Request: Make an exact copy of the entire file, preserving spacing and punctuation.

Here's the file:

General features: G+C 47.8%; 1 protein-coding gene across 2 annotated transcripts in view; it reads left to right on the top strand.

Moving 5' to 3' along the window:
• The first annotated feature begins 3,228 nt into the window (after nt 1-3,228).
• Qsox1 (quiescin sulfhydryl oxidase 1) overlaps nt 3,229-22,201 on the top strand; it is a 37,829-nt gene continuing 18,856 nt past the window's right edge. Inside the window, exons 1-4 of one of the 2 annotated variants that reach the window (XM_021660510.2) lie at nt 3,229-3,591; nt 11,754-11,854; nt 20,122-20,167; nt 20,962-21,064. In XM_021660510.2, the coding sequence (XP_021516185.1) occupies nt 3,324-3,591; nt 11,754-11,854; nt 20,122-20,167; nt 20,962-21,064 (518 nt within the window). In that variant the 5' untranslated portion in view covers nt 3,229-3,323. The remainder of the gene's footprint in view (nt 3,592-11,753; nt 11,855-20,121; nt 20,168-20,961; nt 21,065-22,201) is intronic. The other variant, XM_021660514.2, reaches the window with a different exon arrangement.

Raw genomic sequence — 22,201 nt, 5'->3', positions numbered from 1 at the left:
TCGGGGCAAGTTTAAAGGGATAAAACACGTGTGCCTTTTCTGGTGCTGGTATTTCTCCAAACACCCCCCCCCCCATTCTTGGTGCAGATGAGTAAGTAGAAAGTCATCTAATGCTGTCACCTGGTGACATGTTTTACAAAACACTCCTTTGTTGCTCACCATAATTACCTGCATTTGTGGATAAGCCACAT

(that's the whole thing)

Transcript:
General features: G+C 47.8%; 1 protein-coding gene across 2 annotated transcripts in view; it reads left to right on the top strand.

Moving 5' to 3' along the window:
• The first annotated feature begins 3,228 nt into the window (after nt 1-3,228).
• Qsox1 (quiescin sulfhydryl oxidase 1) overlaps nt 3,229-22,201 on the top strand; it is a 37,829-nt gene continuing 18,856 nt past the window's right edge. Inside the window, exons 1-4 of one of the 2 annotated variants that reach the window (XM_021660510.2) lie at nt 3,229-3,591; nt 11,754-11,854; nt 20,122-20,167; nt 20,962-21,064. In XM_021660510.2, the coding sequence (XP_021516185.1) occupies nt 3,324-3,591; nt 11,754-11,854; nt 20,122-20,167; nt 20,962-21,064 (518 nt within the window). In that variant the 5' untranslated portion in view covers nt 3,229-3,323. The remainder of the gene's footprint in view (nt 3,592-11,753; nt 11,855-20,121; nt 20,168-20,961; nt 21,065-22,201) is intronic. The other variant, XM_021660514.2, reaches the window with a different exon arrangement.

Raw genomic sequence — 22,201 nt, 5'->3', positions numbered from 1 at the left:
TCGGGGCAAGTTTAAAGGGATAAAACACGTGTGCCTTTTCTGGTGCTGGTATTTCTCCAAACACCCCCCCCCCCATTCTTGGTGCAGATGAGTAAGTAGAAAGTCATCTAATGCTGTCACCTGGTGACATGTTTTACAAAACACTCCTTTGTTGCTCACCATAATTACCTGCATTTGTGGATAAGCCACAT